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discharging their contents on them: the other cause (as has been well explained by Le Pere in the Descript. de VEgpyte) is, that at a certain season of the year, a long-continued and steady wind, coming from the north, blows over the whole length of Egypt, as every traveller on the Nile has reason to know. This wind drives the water-clouds that are formed on the Mediterranean, and carries them toward the high lands of Abyssinia; here, the contiguity of mountains produces the usual effect, the clouds are attracted, become surcharged, and empty themselves. Now, it is very plain, that in some years rain enough might fall on the mountains of Abyssinia, independent of any clouds from the Mediterranean, to afford the Nile a sufficient supply; in which case Egypt would have abundance, though Syria and the countries adjacent to the Mediterranean might then suffer for want of the Mediterranean rains on which they entirely depend. So, also, it is equally plain that if the Mediterranean rains should from any cause be deficient, and, at the same time, less than the usual local rains of the Abyssinian Mountains should fall, both Egypt and Syria, with other adjacent countries, would simultaneously suffer from drought, and might therefore simultaneously experience famine. But whatever may be the scientific explanation of such a result, the fact stares us in the face that it has actually occurred. Now, had the author of the Pentateuch been drawing on his invention for the incidents of his story, we scarcely think his scientific knowledge would have enabled him to understand the natural causes which made such an event as a simultaneous famine possible; and he would, therefore, have framed his story to suit the fact so well known, in his day, that Egypt depended for her fertility on the river, and not on local rains; and con
sequently would not have risked the seeming improbability, to the men of that time, of a famine, as well in Egypt as out of it. Therefore, that he does relate the fact of such a famine is, to our mind at least, evidence that he did not draw on his invention.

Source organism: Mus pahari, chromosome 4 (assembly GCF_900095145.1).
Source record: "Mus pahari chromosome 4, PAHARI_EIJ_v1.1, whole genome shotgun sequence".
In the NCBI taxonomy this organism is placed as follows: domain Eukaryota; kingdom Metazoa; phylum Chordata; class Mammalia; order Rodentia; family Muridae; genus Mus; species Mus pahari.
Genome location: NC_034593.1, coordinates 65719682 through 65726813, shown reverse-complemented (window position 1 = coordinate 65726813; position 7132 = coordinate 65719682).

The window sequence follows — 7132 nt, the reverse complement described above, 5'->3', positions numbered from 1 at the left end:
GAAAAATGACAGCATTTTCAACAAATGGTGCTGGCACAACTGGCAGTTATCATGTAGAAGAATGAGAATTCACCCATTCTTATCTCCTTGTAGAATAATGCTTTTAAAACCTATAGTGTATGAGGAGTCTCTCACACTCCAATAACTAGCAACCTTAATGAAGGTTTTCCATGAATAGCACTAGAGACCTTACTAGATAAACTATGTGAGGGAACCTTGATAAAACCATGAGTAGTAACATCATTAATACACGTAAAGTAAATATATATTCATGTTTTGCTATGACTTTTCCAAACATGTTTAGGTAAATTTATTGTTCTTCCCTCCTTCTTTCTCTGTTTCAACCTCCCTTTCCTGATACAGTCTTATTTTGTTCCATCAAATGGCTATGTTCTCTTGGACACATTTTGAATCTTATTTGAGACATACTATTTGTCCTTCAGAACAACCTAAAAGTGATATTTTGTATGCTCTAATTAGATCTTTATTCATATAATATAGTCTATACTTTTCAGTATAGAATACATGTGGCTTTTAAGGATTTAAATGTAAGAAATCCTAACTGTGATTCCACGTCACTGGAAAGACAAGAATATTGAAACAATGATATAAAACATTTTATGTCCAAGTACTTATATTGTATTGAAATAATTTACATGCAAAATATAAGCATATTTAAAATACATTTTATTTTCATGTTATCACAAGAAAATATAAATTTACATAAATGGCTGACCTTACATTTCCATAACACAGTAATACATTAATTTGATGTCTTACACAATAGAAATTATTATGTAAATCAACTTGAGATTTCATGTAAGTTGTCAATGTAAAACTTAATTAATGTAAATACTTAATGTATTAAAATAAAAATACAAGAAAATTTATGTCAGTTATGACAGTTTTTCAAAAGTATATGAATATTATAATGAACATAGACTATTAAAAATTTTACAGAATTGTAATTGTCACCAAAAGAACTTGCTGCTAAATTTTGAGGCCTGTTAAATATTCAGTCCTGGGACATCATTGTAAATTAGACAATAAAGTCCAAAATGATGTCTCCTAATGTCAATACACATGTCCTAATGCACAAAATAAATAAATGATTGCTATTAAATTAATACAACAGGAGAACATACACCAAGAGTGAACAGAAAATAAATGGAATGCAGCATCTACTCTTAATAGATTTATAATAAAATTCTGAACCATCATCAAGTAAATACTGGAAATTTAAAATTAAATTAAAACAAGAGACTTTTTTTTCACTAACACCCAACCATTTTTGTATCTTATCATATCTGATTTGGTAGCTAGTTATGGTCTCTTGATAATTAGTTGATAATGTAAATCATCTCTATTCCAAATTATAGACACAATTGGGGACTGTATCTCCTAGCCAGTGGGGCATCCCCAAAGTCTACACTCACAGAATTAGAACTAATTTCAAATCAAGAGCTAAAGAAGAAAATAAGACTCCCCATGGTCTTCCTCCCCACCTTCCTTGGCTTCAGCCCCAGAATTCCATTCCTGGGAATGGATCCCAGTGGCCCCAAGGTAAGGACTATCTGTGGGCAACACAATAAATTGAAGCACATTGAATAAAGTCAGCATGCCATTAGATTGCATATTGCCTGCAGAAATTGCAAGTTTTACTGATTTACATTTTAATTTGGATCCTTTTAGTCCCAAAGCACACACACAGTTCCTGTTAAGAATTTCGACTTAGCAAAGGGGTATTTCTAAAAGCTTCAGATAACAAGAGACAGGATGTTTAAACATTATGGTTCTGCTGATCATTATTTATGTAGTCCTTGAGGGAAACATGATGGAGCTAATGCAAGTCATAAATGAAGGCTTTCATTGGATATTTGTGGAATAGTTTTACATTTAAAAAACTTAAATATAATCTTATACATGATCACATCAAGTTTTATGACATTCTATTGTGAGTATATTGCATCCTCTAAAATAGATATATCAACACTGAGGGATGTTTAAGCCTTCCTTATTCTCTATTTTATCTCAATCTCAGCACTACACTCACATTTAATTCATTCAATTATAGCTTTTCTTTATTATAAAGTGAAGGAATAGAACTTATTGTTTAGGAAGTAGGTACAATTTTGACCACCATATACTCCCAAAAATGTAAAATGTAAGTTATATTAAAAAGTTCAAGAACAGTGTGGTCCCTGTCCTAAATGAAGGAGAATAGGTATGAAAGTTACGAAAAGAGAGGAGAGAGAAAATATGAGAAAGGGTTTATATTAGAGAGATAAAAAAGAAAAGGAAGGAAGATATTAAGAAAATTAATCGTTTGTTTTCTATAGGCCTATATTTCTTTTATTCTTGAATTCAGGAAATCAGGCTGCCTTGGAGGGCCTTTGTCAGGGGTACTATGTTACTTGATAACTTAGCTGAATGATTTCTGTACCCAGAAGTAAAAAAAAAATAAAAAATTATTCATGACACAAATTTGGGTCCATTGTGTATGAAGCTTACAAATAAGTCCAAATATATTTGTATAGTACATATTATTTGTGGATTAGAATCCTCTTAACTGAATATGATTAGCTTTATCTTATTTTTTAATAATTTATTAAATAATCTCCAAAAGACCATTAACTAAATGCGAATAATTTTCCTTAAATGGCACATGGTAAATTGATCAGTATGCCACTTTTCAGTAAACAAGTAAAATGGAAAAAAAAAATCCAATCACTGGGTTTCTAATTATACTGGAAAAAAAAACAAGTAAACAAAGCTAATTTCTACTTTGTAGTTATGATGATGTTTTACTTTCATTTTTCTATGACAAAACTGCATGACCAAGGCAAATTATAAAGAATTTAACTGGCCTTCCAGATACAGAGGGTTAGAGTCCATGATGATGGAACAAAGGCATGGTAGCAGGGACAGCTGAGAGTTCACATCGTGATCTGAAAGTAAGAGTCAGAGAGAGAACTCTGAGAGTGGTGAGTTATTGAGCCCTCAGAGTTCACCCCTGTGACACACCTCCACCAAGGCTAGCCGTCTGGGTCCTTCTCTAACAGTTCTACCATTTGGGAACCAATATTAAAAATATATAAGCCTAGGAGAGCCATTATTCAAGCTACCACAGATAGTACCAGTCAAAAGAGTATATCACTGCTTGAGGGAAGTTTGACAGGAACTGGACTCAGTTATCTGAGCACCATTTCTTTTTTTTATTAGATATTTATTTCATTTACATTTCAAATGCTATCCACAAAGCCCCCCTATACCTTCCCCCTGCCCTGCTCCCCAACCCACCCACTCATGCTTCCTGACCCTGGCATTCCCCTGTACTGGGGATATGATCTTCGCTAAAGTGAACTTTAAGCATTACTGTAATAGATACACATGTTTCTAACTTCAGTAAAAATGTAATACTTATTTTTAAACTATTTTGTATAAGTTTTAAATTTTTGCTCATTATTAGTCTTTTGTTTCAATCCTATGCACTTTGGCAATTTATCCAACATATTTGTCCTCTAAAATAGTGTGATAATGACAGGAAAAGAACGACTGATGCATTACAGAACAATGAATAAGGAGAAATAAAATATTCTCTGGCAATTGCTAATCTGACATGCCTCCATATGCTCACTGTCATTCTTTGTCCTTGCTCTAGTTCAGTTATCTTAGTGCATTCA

12. Joseph entertains his brethren on their second visit to Egypt.
There is here, in the Scripture narrative, a somewhat minute enumeration of circumstances, worthy of notice. Joseph said, "Set on bread. And they set on for him by himself, and for them by themselves, and for the Egyptians which did eat with him, by themselves: because the Egyptians might not eat bread with the Hebrews; for that is an abomination unto the Egyptians. And they sat before him:— and he took and sent messes unto them from before him; but Benjamin's mess was five times so much as any of theirs."
The refusal of the ancient Egyptians to have familiar intercourse with foreigners in eating, is fully sustained by history. Herodotus remarks on it, and assigns as one reason, that strangers ate food which the Egyptians deemed sacred. This feeling was carried very far: "Neither will any man or woman among them kiss a Grecian, nor use a knife, or spit, or any domestic utensil belonging to a Greek; nor will they cat even the flesh of such beasts as by their law are pure, if it has been cut with a Grecian knife." In setting on for Joseph "by himself," they but paid the respect due to his rank; for they doubtless considered him as one of their own people, which by naturalization he was: but not so with his brethren. The monuments show the customs in eating, and from these
it will be seen how matters, on this occasion, were probably arranged. A small table was appropriated, either to each guest singly, or to each couple of them.